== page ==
The hearings were originally intended to give Pruitt the chance to pitch his agency’s budget for the upcoming fiscal year. But members of the House Energy and Commerce Committee and the House Appropriations Committee, including some Republicans, are expected to grill Pruitt over his growing list of alleged ethical lapses.
A tsunami of accusations of improper dealings has emerged since Pruitt’s last trip to the Hill in January, from using sirens to get to dinner reservations to a sweetheart condo deal with a lobbyist to ousting staffers who questioned his luxury travel. These allegations have led to investigations from Congress, the White House, and government watchdogs. The Government Accountability Office already found that the $43,000 phone booth in Pruitt’s office broke the law.
And though his prepared statement for the Energy and Commerce Committee completely ignores the controversies around him, the New York Times reported that Pruitt is preparing for a confrontation with a set of talking points on his long list of scandals. He will argue, among other things, that he flew first class based on recommendations from his security staff and that he wasn’t involved in the decision to bypass the White House to get massive raises for two close aides.NB
Meanwhile, EPA employees protested outside the agency’s headquarters on Wednesday, decrying budget cuts alongside activists and lawmakers who want to “Boot Pruitt” out of office.
NBC News’ First Read suggests that Trump’s biggest problem might be the competency question.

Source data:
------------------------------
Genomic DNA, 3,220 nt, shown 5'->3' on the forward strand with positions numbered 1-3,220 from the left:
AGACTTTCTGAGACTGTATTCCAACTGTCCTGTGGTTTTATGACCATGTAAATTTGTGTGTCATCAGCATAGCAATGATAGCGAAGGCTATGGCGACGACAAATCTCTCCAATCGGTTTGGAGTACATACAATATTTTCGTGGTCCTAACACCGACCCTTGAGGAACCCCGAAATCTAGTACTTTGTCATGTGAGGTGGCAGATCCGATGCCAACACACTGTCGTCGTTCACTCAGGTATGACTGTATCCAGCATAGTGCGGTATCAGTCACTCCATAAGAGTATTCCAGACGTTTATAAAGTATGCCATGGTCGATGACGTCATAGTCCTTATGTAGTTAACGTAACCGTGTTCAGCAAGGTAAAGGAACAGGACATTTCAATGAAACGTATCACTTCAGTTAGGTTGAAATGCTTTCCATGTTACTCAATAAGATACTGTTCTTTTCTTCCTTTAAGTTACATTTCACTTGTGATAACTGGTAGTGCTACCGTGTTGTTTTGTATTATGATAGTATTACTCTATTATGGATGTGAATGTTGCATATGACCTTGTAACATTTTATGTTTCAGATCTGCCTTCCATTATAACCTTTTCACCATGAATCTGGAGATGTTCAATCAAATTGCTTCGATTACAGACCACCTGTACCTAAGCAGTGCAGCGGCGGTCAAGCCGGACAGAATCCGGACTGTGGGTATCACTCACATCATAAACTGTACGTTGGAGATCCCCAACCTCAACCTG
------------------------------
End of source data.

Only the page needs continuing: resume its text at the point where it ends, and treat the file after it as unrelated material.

This morning, President Trump’s pick to head the Department of Veterans Affairs withdrew his nomination after new allegations against him surfaced. Today, Congress is expected to grillthe president’s EPA administrator over alleged ethical lapses. And the president’s personal lawyer and fixer is pleading the Fifth Amendment.Yes, it’s chaos and controversy, which we’ve constantly chronicled here. But it’s also a matter of competency. According to this month’s NBC/WSJ poll, a majority of Americans — 56 percent — said that Trump’s administration isn’t competent, including 39 percent who said it isn’t competent at all. By contrast, 43 percent said it was competent, including 16 percent who said “very competent.”
To put those numbers into perspective, 50 percent of American said Barack Obama’s administration was competent in June 2014 (so after the Obamacare website crash during his second term), and 53 percent said George W. Bush’s administration was competent in March 2006 (after Hurricane Katrina).
So for all the potential dangers to Trump’s presidency — the Russia investigation, historically low approval ratings, Democrats possibly winning the House (and Senate) in November — the biggest could very well be the competency question.
Indeed, majorities of women (61 percent), seniors (58 percent), millennials (57 percent), independents (57 percent) and men (51 percent) said the Trump administration wasn’t too competent or not competent at all. Even whites were split down the middle — 50-50.
That’s a big problem.
That’s all I have for you this morning. I know I’ve only touched on a small part of what’s happening. So . . . what stories are you following today?
Good Afternoon, Sky Dancers.
It’s another heartbreaking day in Trump world, in the GOP-controlled USA, where the ability to buy semi-automatic rifles is more important than the health and safety of our children. Why is that? Because the Republican Party is a wholly owned subsidiary of the NRA. And Russia: let’s not forget that Russia is in bed with the NRA too.
It was recently revealed that the FBI is investigating the National Rifle Association to determine whether a Russian central banker, and Putin ally, illegally funneled money through the organization to help the Trump campaign.